Archive for November, 2010

How to enable your 11g RAC to be active/passive

November 17, 2010 Leave a comment

Starting with 11g, the INSTANCE_COUNT parameter is no longer valid. You will have to manually add a service name to the cluster and connect to it.
srvctl add service -d PS -s PS_SVC -r PS1 -a PS2,PS3,PS4…
-d <db name>
-s <service name>
-r <primary instance>
-a  <alternate instances>

After running this command, the default is for this service to start up when the DB starts. The service name will automatically be configured to the listener.

Check by running, “lsnrctl status” and you should see the new service name included in the output.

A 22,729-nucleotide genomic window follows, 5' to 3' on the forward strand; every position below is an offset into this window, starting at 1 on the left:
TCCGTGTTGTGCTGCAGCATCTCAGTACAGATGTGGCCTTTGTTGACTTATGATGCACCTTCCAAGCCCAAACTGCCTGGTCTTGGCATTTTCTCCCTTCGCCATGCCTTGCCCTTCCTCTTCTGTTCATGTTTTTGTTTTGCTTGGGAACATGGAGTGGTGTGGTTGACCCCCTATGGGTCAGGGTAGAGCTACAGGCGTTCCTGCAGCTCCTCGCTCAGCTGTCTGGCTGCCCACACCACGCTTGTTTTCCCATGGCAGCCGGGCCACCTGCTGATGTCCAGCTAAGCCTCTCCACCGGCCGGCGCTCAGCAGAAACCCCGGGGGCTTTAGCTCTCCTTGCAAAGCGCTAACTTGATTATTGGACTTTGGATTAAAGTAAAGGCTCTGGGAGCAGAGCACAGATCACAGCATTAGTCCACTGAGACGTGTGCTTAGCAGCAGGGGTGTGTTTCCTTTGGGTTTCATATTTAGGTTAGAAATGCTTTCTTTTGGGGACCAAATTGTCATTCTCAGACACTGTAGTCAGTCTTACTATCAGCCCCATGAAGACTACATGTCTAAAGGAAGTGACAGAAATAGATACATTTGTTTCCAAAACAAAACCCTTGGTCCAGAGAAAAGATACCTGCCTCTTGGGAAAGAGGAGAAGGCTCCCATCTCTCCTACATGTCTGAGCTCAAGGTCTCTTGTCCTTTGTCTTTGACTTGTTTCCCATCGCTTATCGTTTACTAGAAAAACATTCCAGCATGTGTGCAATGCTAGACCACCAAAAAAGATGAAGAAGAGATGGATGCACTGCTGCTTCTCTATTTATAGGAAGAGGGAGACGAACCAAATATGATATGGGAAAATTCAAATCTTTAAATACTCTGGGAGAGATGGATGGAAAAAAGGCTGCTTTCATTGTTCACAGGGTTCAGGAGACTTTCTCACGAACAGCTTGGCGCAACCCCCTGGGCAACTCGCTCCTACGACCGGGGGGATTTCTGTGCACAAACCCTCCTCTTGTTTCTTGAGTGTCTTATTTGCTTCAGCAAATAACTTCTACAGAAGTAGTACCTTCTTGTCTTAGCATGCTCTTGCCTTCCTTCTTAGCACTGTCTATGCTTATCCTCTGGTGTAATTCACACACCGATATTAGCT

Categories: Oracle

Oracle instance startup parameter order

November 16, 2010 Leave a comment

Oracle looks for these files in the following order, if none are present the instance will not start. SID refers to your Oracle SID.


Categories: Oracle

11g notes

November 15, 2010 Leave a comment

1. Connect to the database as user SYSTEM.
2. Determine if the instance is part of an RAC database: select parallel from v$instance; This will return NO if it is a single-instance database.
3. Determine if the database is protected against data loss by a standby database: select protection_level from v$database; This will return UNPROTECTED if the database is indeed unprotected.
4. Determine if Streams has been configured in the database: select * from dba_streams_administrator; This will return no rows, if Streams has never been configured.

1. Connect to the database as user SYSTEM.